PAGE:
Regarding the President's Address
Mike Gallagher: I mean it's inconceivable to me that the President of the United States wants to stand at the podium in the Oval Office and talk about things like the no fly list and gun control, as if ISIS inspired terrorists are going to worry about gun control laws anywhere in America
Ted Cruz: That is exactly right. You know last night's speech, the President is so out of touch and so unprepared and unwilling to defend this nation, which makes the next year extraordinarily dangerous. We saw the President lecture the American people like some condescending schoolmarm about the need to avoid Islamophobia.
What we need is a Commander in Chief who stands up and, number one, doesn't engage in politically correct doublespeak, doesn't refuse to say the words radical Islamic terrorism as Obama and Hillary and all the Democrats do. Number two, who says we will defeat ISIS, we're going to carpet bomb them in oblivion, we're going to arm the Kurds, we're going to go and find them and hunt them down and kill them
Regarding USA Freedom Act
Gallagher: It came out over the weekend it seemed the government was a little bit handcuffed from accessing metadata regarding the San Bernardino attack because it's NSA access lapsed under this kind of legislation that you've been opposed to. Can you help us explain your vote..?
Cruz: Well sure this issue is quite straightforward and I'm very proud of having joined with Mike Lee and other strong conservatives in crafting the USA Freedom Act and passing it. And it is legislation that strengthened America's ability to target terrorists What Senator Rubio believes is that we would be safer if the federal government had access to your and my cell phones and emails and location at every point.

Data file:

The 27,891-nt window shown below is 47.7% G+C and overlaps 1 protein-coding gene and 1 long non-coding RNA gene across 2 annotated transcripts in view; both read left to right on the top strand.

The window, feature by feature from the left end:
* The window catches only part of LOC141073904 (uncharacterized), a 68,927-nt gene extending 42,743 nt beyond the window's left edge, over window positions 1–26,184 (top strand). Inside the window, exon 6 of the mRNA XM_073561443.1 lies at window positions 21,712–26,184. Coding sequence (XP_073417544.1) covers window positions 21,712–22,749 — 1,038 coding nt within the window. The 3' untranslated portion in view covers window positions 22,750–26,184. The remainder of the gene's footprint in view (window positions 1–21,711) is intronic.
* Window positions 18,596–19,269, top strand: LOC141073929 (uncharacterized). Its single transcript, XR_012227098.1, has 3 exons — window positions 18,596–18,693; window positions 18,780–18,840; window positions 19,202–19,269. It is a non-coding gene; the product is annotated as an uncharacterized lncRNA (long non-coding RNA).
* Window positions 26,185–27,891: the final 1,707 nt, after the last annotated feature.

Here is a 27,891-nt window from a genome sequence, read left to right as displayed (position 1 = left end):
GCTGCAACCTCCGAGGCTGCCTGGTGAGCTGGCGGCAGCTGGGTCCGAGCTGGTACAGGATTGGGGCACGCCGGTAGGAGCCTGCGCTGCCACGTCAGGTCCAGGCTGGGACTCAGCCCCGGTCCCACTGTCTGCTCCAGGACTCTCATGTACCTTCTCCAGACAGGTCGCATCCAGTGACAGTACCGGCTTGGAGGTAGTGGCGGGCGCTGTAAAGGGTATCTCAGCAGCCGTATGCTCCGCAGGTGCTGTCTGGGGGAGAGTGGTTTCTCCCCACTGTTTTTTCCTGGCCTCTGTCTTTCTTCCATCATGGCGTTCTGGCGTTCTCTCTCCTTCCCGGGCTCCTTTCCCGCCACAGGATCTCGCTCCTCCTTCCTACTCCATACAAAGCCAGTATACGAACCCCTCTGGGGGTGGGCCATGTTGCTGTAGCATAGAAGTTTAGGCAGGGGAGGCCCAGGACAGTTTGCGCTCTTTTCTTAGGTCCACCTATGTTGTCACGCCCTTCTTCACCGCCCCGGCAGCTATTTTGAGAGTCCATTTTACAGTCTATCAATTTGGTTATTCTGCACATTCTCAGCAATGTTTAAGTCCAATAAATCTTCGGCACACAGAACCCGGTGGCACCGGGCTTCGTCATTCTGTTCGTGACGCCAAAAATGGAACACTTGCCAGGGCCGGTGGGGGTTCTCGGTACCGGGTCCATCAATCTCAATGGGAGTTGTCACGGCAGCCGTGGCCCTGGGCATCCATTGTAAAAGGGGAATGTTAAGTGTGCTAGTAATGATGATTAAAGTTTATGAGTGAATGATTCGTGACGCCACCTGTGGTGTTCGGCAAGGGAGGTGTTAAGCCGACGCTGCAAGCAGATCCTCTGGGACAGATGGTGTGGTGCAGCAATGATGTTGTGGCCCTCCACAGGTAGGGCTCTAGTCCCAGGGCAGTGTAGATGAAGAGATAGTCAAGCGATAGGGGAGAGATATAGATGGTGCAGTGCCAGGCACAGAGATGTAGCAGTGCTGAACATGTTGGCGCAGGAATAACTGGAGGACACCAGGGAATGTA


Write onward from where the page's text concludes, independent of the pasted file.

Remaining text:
And indeed unfortunately Senator Rubio last night dismissed the fourth amendment of the Bill of Rights is "ideological silliness'. Now I have to say I don't think the Bill of Rights or the Constitution is ideological silliness. And I don't think America is safer by giving Lois Lerner access to your and my cell phones and emails.
So what did we do in the USA Freedom Act? We ended the federal government's bulk collection of phone metadata of law-abiding citizens. But at the same time we strengthened the ability to go after terrorists Under the USA Freedom Act we can now intercept more cell phones we can get more metadata on the terrorists than we did before. The old program only included a portion of the phone records in existence. Under the USA Freedom Act, law enforcement and national security can now access a much broader universe to target terrorists, which is in fact what we did after San Bernardino
Gallagher: It frankly reminds me a bit of Democrats response to gun control, I mean it's the same idea. Let's take everybody's right away to keep and bear arms in order to try and keep it out of the hands of terrorists, let's make sure everybody's cell phone is tapped into and everybody's communication is monitored to try and keep terrorists from being able to communicate, rather than focus on the actual terrorists themselves.
Cruz: That is exactly right.